Putting The Pieces Together New Medications Offer Hope Of Slowing Progress Of Alzheimer’s Disease

Alzheimer’s disease affects between 15 and 20 million people worldwide, and that number is only expected to rise along with the average age of the population unless new treatments are developed to reverse the advance of the dementia caused by the disease — or prevent it completely.
Thankfully, recent advances in medication development offer hope for Alzheimer’s patients and their families. Three new medicines, all developed in the past three years, are able to slow down or stop the progression of memory problems in patients who suffer from dementia.

These three medications — Aricept (donepezil, from Eisai/Phizer Pharmaceuticals), Exelon (rivastigmine, from Novartis Pharmaceuticals), and Reminyl (galantamine, from Janssen Pharmaceuticals) can prevent two-thirds of patients with Alzheimer’s disease from getting worse over a two-year period, while most untreated patients become progressively more forgetful and unable to care for themselves.

Alzheimer’s, clearly, is a devastating disease for the patient and loved ones alike. The disease gradually causes brain cells to die, leading to memory loss, speech problems, disorientation, and a loss of motor skills. Death is inevitable — sometimes within five to 10 years, sometimes sooner.

These three drugs, however — known collectively as cholinesterase inhibitors — work by stopping the breakdown of choline, a brain chemical that is necessary to make new memories. With the treatment preserving choline levels in brain cells, the memory problems that are found in dementing diseases usually did not worsen over the two-year period in which the medicines were studied. While none of these medicines can reverse Alzheimer’s disease or other dementias, they help to keep the condition from becoming worse.

How important is this? Extremely important. By stopping the progression of the illness, we can keep people living on their own longer, maintain them in their homes with their families longer, and delay entrance into nursing homes. One study regarding the efficacy of Reminyl found that caregivers (usually spouses or children) of Alzheimer’s patients reported having an extra hour each day for themselves that they did not have to devote to caring for their memory-impaired loved one. This is a major benefit to anyone who has been in this situation.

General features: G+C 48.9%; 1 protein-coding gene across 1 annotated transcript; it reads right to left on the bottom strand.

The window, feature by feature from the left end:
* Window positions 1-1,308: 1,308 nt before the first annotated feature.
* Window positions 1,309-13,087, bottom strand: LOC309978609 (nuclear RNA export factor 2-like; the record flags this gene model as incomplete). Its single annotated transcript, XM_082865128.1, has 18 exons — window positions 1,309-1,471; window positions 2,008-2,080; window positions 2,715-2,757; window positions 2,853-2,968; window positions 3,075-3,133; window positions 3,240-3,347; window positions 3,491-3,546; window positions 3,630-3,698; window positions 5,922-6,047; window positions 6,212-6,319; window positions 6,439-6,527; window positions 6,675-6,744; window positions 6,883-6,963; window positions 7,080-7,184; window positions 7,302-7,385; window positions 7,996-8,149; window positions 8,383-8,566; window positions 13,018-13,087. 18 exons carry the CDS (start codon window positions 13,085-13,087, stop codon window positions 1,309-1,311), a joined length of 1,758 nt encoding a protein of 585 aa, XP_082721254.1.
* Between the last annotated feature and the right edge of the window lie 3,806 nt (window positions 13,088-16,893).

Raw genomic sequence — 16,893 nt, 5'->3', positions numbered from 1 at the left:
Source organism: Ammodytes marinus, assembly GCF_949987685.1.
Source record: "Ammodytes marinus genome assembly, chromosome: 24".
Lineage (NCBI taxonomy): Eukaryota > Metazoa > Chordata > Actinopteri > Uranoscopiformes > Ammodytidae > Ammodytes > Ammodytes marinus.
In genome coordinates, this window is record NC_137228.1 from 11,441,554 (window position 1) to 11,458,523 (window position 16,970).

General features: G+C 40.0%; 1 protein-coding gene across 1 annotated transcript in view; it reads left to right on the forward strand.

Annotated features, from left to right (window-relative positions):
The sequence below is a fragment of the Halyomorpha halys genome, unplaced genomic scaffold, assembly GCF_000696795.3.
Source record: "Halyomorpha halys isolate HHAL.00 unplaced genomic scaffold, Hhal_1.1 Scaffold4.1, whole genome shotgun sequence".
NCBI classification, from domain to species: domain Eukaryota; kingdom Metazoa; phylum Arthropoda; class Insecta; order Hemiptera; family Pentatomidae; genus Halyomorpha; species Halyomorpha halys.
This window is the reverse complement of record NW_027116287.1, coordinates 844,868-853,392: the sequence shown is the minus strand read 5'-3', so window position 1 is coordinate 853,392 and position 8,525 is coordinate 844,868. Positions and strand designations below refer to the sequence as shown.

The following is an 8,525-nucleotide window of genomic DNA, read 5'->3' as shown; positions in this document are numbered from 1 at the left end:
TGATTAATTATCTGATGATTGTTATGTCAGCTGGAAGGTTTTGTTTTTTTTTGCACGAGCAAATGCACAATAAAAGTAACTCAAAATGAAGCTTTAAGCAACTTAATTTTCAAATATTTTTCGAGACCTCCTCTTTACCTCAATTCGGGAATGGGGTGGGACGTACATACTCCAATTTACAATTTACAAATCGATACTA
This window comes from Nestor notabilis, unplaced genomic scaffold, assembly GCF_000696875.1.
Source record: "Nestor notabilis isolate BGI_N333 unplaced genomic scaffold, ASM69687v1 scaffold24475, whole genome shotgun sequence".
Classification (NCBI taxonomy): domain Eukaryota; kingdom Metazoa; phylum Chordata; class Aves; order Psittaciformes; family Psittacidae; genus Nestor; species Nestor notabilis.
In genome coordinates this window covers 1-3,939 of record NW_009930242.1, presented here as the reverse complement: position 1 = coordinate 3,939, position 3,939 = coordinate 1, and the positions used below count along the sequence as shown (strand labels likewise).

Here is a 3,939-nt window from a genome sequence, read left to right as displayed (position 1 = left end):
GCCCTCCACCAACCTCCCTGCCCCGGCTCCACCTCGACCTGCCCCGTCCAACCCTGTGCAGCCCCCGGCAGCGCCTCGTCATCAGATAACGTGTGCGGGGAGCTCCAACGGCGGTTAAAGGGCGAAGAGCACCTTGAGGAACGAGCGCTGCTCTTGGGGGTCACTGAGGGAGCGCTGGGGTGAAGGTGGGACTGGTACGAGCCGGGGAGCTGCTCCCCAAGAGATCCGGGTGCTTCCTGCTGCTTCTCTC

Early Detection Is Key

Alzheimer’s disease represents about one-half of all cases of dementia or memory impairment. In the year 2000, about 4 million Americans had the disease. By 2010, that number is expected to increase by 50{06cf2b9696b159f874511d23dbc893eb1ac83014175ed30550cfff22781411e5} to more than 6 million and may reach 8 million by 2020, when the bulk of Baby Boomers will be entering their 70s. While we hope to have Alzheimer’s-reversing treatments in the next five to 10 years, our best hope of helping those who have it now involves early detection and treatment. The earlier we can make the diagnosis, the more mental abilities we can preserve.

But how do we distinguish who would benefit from this treatment from those with “normal” forgetfulness? Everyone over the age of 65 has had some “senior moments” when they could not recall a fact, someone’s name, or maybe where they left their car at the mall parking lot. But since this can be a normal occurrence, it is essential to measure the ability to remember new information in comparison to other people of the same age.

This is where neuropsychological testing comes in. This type of testing uses standardized tests of attention, memory, learning, and judgment to measure how well a person’s brain is working. It is like taking an inventory of the person’s brain. A good neuropsychological examination takes about three to four hours, involves both interviews and testing, obtains information from the patient and the family, and produces a complete report with recommendations to the referring doctor and to the family members.

When the neuropsychological evaluation is combined with a thorough blood test and a radiological imaging test (MRI or CT scan), the doctor can usually determine if a true memory problem exists. By detecting such problems in their early phases, we can treat the memory disorder with medications, make adjustments in the kinds of things that the person is required to do in daily life, and stop the progression of memory failure before it becomes a big problem.

For people who test normally in all three areas, we can reassure them that they have healthy memory abilities and they can relax. In some cases, their memory concerns may be caused by being depressed or anxious, and their doctor can provide treatment for those conditions.

Facing the Unknown

In many cases, the biggest problems to be faced are fear and denial. Because the idea of Alzheimer’s disease is so frightening to most people, they don’t go for evaluation in the early stages. In the past, when nothing much could be done about the illness, this may have made good sense. But not today. Since we can now often stop the problem from getting worse, the longer you wait, the more you can lose.

Anyone interested in learning more about these medications can consult their physician, a qualified neuropsychologist, or the Alzheimer’s Association.

Mitchell Clionsky, Ph.D., is a board-certified neuropsychologist specializing in the evaluation of dementias and head injuries. He has practiced in this field for more than 15 years and has given a number of talks to local senior groups, nurses, physicians, and psychologists on the topic of memory problems and neuropsychological testing. He practices at 155 Maple St., Suite 203, Springfield; (413) 734-3331.